Image Stacking vs. Long Exposure

The last time I was at Brushy Creek park, I wanted to do some long exposures but I didn’t have my ND filter with me. So, I just didn’t get the picture and thought that was that. A few weeks ago, I was watching a YouTube vlog by a photographer I like named Evan Ranft and when he wanted a long exposure of water, he set up his camera to take several shots and then stacked them in Photoshop to get the long exposure effect. My first thought was “why don’t you just use an ND filter?”. But, then I thought that maybe he didn’t have one, like I didn’t have one when I wanted a long exposure and that this was another way of getting this shot.

So, off to Brushy Creek park I went again to do this experiment and see if I can get a long exposure without an ND filter. It was not a day with beautiful clouds or anything and these are not breath-taking landscape photos, but I was there for this technical experiment. I mounted the camera on my tripod, framed the scene, and set the camera to take 32 pictures in succession at 5 second intervals. And then I waited about a minute and forty seconds for the camera to do this. Each individual image looked about like the image below; as you can see there are a lot of ripples in the water that a long exposure would smooth out.

Phote in sequence for stacking
Nikon D750 + 16-35mm,f/4; 16mm, f/8, 1/200s, ISO100

To set the camera to take a series of pictures like this, you go into the Photo Shooting Menu –> Interval Timer Shooting. You select how many photos you want and what the interval is and then you select “start”. There is an option for exposure smoothing if the light will be changing much during time that the camera is shooting and when this is enabled, the camera will try to even the exposures. This might be useful if you are stitching images together to make a time-lapse movie.

The post processing work is quite a bit more time consuming. When I got back to my computer, I had to

  • copy the pictures (RAW) from my memory card to my computer
  • import the pictures into Lightroom
  • find the series of 32 pictures, select them all, and then open them as layers in Photoshop (it took several minutes for Photoshop to do this)
  • once in Photoshop, select all of the layers and auto-align them (this takes several minutes)
  • convert all of the layers to a smart object (takes a few seconds)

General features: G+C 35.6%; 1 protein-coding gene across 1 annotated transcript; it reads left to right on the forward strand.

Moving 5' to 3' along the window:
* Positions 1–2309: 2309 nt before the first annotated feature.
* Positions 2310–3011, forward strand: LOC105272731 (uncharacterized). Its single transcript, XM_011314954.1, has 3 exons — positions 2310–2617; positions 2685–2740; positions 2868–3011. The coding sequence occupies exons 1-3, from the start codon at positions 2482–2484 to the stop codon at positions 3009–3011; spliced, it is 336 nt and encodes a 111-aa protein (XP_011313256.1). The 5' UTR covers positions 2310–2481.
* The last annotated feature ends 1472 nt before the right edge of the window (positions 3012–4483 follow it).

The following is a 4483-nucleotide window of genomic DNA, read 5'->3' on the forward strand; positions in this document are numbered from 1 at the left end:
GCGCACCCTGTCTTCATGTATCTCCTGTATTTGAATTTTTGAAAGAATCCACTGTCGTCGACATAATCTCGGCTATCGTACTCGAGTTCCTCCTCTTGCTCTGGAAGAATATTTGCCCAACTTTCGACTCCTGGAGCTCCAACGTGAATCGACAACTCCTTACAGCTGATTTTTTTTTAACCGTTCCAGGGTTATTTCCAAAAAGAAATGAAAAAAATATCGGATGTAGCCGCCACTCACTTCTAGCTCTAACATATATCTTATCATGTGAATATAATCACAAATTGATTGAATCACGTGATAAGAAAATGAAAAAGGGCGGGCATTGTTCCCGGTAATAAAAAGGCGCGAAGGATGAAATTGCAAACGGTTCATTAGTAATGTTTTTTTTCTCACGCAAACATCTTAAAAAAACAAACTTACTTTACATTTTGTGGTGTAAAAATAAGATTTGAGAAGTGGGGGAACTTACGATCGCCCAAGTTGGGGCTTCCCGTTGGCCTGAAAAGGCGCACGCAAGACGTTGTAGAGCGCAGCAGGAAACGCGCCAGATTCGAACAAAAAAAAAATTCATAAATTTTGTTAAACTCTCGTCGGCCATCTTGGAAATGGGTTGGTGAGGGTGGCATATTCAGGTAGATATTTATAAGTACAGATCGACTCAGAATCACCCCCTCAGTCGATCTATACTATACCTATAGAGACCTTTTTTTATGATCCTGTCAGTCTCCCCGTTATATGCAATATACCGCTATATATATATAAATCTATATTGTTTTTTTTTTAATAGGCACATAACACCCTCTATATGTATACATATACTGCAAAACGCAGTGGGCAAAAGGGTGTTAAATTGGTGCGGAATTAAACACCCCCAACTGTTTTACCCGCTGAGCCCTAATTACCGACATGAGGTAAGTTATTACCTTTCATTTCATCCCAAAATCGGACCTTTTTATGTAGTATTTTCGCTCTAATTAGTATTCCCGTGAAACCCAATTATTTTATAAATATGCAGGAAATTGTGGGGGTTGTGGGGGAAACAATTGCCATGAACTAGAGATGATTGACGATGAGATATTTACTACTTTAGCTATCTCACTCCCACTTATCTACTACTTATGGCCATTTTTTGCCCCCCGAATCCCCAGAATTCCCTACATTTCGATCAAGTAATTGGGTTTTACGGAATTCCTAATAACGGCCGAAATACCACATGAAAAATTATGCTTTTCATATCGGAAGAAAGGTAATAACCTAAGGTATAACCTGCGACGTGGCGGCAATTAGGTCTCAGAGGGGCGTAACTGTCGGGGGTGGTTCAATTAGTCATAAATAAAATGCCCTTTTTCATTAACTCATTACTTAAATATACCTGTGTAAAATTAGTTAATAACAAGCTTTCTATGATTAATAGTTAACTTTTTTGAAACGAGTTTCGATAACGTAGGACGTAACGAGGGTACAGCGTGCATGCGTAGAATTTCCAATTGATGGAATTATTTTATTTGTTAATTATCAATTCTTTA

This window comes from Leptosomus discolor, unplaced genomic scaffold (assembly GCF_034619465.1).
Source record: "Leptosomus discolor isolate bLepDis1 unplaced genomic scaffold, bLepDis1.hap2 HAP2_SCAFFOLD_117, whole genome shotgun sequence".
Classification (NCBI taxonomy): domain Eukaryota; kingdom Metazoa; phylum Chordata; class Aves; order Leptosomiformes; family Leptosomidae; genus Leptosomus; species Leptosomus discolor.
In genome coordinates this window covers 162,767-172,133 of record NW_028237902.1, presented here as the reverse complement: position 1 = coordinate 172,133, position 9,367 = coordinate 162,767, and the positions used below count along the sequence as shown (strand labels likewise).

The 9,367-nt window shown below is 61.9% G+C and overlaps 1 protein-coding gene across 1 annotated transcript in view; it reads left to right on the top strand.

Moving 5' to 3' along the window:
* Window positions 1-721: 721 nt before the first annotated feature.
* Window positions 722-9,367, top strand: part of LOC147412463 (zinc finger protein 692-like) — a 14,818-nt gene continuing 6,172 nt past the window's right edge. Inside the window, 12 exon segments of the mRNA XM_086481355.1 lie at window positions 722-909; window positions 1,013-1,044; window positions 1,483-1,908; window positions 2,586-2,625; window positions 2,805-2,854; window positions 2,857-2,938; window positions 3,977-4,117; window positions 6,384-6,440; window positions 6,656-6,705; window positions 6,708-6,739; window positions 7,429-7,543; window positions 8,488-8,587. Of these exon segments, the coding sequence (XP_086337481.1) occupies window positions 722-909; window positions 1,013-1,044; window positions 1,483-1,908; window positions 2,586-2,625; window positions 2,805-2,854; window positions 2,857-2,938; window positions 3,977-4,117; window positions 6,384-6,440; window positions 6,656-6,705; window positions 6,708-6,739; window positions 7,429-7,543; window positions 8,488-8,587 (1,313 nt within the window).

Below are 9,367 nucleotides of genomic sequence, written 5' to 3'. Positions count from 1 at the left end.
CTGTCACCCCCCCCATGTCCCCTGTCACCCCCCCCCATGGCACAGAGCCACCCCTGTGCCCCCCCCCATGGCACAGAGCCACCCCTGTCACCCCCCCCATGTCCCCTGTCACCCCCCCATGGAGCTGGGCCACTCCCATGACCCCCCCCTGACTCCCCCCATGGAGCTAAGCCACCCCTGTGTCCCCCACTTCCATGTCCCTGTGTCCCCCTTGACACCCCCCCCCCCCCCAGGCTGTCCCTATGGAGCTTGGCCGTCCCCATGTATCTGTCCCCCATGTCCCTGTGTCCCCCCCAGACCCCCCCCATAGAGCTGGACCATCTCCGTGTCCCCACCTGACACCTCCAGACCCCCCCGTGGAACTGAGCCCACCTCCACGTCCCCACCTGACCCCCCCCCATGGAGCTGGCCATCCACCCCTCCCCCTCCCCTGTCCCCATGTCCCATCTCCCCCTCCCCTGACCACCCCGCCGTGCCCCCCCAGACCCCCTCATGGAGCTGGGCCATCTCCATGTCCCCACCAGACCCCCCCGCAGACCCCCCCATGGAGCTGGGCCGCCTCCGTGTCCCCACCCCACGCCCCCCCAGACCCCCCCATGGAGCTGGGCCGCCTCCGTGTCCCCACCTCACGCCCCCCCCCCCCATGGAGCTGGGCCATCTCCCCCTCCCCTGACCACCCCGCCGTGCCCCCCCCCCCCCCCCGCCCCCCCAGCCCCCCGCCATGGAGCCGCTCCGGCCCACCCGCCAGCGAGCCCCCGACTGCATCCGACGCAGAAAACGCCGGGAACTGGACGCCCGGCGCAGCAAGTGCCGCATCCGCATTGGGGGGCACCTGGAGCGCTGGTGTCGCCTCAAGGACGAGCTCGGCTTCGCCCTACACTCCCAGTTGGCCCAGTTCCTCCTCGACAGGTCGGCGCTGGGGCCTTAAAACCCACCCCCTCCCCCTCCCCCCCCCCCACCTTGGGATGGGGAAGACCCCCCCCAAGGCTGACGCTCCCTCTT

• stack the images: Smart Objects –> Stack Mode –> Mean (this takes several minutes)
  • save the resulting image and return to Lightroom for adjustments (quick)
  • export a JPG (see below)
Photoshop mean stack of 32 exposures of Brushy Creek
Mean stack of 32 exposures

For comparison, I also put on my 10-stop ND filter and took the same photo as a long exposure. You can compare the long exposure image below with the 32 exposure stacked image above. I think that the water came out a bit smoother with the long exposure.

Long exposure of Brushy Creek
20 second exposure with 10-stop ND filter, 16mm, f/16, 20s, ISO100

To take the long exposure, I had to start by setting the camera to a good exposure in manual mode without the filter, then install the filter, and then adjust the shutter speed to 1000 times the speed without the filter. I then triggered the shutter using a remote, and waited 20 seconds for the shot and another 20s for the noise reduction frame. When I got back to my computer, my workflow was:

  • copy the picture (RAW) from my memory card to my computer
  • import the picture into Lightroom
  • make my adjustments
  • export a JPG

The advantages of the ND filter, long exposure method was that it was a lot less work in Lightroom and Photoshop. In fact, it didn’t require that you have access to Photoshop or a program that can do this stacking. Also, I did get smoother water with the long exposure, though I might have just taken more photos to stack and watched the little spinny thing in Photoshop for even longer.

The advantages of the photo stacking method would be not needing an ND filter, which costs a lot of money and it is something else to lug around. Also ND filters can affect color, but the better ones minimize this problem. And perhaps a less noisy picture as noise tends to creep into the photo the longer the exposure, see the 4 and a half minute exposure below. This is not really a problem at 20s and ISO100, but if you look closely at the 270 second exposure below, you can see a few noisy pixels.

Long Exposure of Austin Texas after sunset
Nikon D750 + 16-35mm, f/4; 26mm, f/4, 270s, ISO400, 10-stop ND

I think that I would probably accept either photo but I prefer the filter method as it is a lot less work in post-processing and while I enjoy the photo taking experience, the post-processing experience is more of a task I have to do when I get home.

Please, tell me what you think in the comments below.

3 thoughts on “Image Stacking vs. Long Exposure

  1. Interesting experiment. From what a colleague told me a multi exposure is more useful to remove people from a photo. A person in a long exposure can leave a slight ghost trail but a multi exposure can remove the person completely if there’s a separate photo with a clear view of the background behind that person ( if you see what I mean! ) I haven’t tried either so I can’t comment further.

    Are there any other options for the “stack mode”?

    Liked by 1 person

    1. Yeah, there is a bird in there I thought about trying clean up.

      I will have to look in the menu to see what other stack modes are there. I have done the focus stacking before. That didn’t take as long as it was just a few photos.


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